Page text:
Dean Forbes on football, telesales and becoming €1bn Forterro CEO

Homeless to €1bn CEO: How Dean Forbes ‘figured out’ success

Homeless to €1bn CEO: How Dean Forbes ‘figured out’ success

Powerlist influencer Dean Forbes tells Spear’s how his rise from telesales operative to €1 billion Forterro chief is grounded in pride, ego and self-analysis

Dean Forbes’ backstory reads like a Netflix elevator pitch: Battling homelessness, a teenage carer for his disabled mother comes tantalisingly close to a professional football career, before channelling his dashed dreams into tech, soaring through the ranks to spearhead a $550 million deal and reach CEO status by 30.

While TV trends are favouring pessimistic finales, 13 years on, Forbes’ story remains a happy one. In early 2022 he led his software firm Forterro into a €1 billion buy-out by Partners Group, after just a year at the helm.

In October Forbes, 44, was recognised as the UK’s most influential Black man by the JP Morgan-backed 2023 Powerlist, the annual rundown of the UK’s most powerful people of African, African Caribbean and African American heritage.

While he recognises the significance of the list, Forbes was initially reticent about sharing his personal history.

‘I was arguing that all that [would do] is you know, make my days longer and create risk. And nobody’s interested.

‘But the moment we started to tell the story, so many people emerged to say that they were dealing with something similar.

‘They were totally unsure that a journey like this was possible but having heard or seen what I’d been through, it created something positive in them.’

Grappling with a sketchy 6pm Zoom connection, Forbes has been in meetings all day. Nonetheless he appears fresh in a crisp tailored shirt, patiently holds his laptop in the air to stay in shot and calls back when the video cuts out.

This is not a man who is prepared to fail at anything – even if he’d rather be at work.

‘I love my work so much, I would love to spend seven days a week doing my job’. He says this with a smile – but you get the feeling he isn’t joking.

Dean Forbes on being persuaded to reveal his extraordinary story:

 

It’s not a claim many of us could make, and as a young Crystal Palace signee, Forbes certainly wouldn’t have wanted to swap the pitch for the boardroom.

But when his glittering football career stalled, the crushed youngster’s agent suggested a telesales role.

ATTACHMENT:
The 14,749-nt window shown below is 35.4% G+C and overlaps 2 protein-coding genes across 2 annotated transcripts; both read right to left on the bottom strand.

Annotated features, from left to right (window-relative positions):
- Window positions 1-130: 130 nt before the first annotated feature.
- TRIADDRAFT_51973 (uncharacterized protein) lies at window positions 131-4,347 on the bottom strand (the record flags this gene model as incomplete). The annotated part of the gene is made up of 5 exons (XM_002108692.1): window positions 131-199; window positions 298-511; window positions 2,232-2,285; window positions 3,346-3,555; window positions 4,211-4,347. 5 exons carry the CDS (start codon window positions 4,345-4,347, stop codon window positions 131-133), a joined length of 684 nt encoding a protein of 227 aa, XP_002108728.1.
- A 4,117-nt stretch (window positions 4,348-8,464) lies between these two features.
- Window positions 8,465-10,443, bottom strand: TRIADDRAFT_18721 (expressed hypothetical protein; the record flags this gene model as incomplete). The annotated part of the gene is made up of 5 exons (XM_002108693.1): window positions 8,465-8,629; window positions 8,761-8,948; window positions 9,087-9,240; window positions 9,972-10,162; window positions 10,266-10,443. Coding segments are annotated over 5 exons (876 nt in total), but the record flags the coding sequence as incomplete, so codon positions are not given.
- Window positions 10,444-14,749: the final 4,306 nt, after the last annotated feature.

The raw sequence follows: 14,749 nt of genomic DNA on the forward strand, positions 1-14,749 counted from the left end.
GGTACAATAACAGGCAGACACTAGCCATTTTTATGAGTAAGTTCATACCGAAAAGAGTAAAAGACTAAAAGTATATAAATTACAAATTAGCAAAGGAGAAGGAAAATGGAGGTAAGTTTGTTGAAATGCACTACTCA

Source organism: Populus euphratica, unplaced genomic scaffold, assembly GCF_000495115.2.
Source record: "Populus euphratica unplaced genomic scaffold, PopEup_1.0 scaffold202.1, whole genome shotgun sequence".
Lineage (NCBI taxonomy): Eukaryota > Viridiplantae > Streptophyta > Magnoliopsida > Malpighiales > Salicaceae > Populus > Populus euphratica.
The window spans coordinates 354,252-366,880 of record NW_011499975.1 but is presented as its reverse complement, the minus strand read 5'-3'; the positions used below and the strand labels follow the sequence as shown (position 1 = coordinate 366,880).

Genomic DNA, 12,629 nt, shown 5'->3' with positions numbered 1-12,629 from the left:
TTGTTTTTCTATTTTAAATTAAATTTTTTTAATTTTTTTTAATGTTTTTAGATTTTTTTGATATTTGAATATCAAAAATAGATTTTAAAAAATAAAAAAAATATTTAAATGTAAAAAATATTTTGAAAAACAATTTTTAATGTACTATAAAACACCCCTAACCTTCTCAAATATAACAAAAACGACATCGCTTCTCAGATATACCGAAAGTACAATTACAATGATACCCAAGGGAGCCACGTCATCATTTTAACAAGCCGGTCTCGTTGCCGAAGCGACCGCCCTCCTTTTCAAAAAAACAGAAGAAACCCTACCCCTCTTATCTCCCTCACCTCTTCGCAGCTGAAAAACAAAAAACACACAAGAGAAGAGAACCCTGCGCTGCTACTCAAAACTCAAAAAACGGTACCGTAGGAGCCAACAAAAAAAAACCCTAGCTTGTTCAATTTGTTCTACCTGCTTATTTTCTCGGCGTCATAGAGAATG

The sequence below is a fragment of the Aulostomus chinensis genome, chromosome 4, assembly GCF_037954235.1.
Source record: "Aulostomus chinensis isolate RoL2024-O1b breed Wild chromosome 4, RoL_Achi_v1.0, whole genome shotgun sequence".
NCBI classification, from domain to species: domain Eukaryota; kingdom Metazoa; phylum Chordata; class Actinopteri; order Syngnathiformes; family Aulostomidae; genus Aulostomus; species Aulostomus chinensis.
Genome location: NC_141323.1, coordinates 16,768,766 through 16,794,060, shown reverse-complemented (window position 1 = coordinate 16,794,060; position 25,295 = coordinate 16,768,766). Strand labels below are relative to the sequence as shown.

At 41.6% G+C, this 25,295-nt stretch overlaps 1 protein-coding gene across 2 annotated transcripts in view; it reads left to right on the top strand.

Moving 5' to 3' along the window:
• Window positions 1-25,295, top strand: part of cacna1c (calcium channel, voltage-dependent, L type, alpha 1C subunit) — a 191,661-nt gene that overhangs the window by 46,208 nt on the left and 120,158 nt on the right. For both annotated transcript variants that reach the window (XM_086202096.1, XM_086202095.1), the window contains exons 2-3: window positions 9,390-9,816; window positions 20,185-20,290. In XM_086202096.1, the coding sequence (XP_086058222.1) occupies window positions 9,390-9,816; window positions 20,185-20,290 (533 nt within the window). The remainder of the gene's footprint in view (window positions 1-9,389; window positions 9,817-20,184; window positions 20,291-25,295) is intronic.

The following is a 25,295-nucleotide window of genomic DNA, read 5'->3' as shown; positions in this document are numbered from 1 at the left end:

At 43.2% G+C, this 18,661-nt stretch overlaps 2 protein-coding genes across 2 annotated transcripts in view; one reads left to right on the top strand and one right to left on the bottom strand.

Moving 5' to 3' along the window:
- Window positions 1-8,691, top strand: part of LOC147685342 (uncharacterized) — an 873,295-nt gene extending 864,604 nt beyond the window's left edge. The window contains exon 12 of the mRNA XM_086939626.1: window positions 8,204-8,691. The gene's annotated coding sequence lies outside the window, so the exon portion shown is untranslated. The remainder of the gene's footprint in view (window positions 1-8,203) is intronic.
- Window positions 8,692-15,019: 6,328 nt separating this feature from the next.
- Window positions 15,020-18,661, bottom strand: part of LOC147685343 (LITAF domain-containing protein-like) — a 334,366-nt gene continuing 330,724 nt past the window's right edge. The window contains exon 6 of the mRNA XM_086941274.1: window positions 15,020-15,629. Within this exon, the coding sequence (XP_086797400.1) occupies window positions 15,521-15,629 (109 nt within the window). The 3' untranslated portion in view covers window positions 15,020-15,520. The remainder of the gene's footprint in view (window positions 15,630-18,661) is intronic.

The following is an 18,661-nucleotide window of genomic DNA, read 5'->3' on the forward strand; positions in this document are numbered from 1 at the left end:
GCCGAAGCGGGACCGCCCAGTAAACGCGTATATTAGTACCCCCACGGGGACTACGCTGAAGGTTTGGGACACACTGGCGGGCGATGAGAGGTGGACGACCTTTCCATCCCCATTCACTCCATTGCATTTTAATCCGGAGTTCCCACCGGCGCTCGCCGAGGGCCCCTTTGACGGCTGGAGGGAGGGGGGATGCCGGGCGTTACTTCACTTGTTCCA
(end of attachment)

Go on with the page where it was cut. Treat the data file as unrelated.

‘I’d been a professional sportsperson up until that moment and it really jarred,’ he said of his entry-level position in Motorola’s call centre.

‘I hated it – it was difficult. The manager at the time was the stereotype of a manager I don’t think any of us want to work for – he was high-volume, very aggressive, very insulting.’

How, then, does a reluctant call centre employee jump up to software VP for international business a few years later?

‘A bit of pride and ego,’ Forbes says with refreshing honesty. ‘I figured out how to be successful.’

‘I only stayed there long enough to prove that he couldn’t break me, so the moment I was good and had delivered targets and met my objectives and kind of proved I could do it, I was out of there.’

dean forbes
Dean Forbes is the UK’s most influential Black man, according to the 2023 Powerlist. Image: Business Wire

‘Out of there’ meant scaling the Motorola corporate ladder before jumping over to US tech company Primavera, where he excelled at sales. Taking over territories and hiring a team, Forbes oversaw the firm’s sale to Oracle for $550 million in 2008, when he was 30.

The ramifications of being such a young leader are one of the biggest challenges he’s ever had to face.

‘At 26 and 27, I was hiring people who were not just older than me but had maybe 10 or 15 years more experience than me.’

Forbes says he cracked how best to manage them only when he understood how to manage himself.

Part of that self-analysis uncovered Forbes taking ‘everything very personally.’

Self-discipline and deep analysis

While this may make him the opposite of a corporate blame-shifter, it means that resignations, redundancies and business losses weigh heavily on the father-of-three.

‘If we had to make a tough decision and let people go, that would sit with me for days before and then days afterwards.

‘If we were competing for a deal and we lost that deal – or even now if people choose to leave Forterro and go and work somewhere else, I always feel like if we had done more, if we had been a better company, if I had been a better leader, they wouldn’t have made that choice.’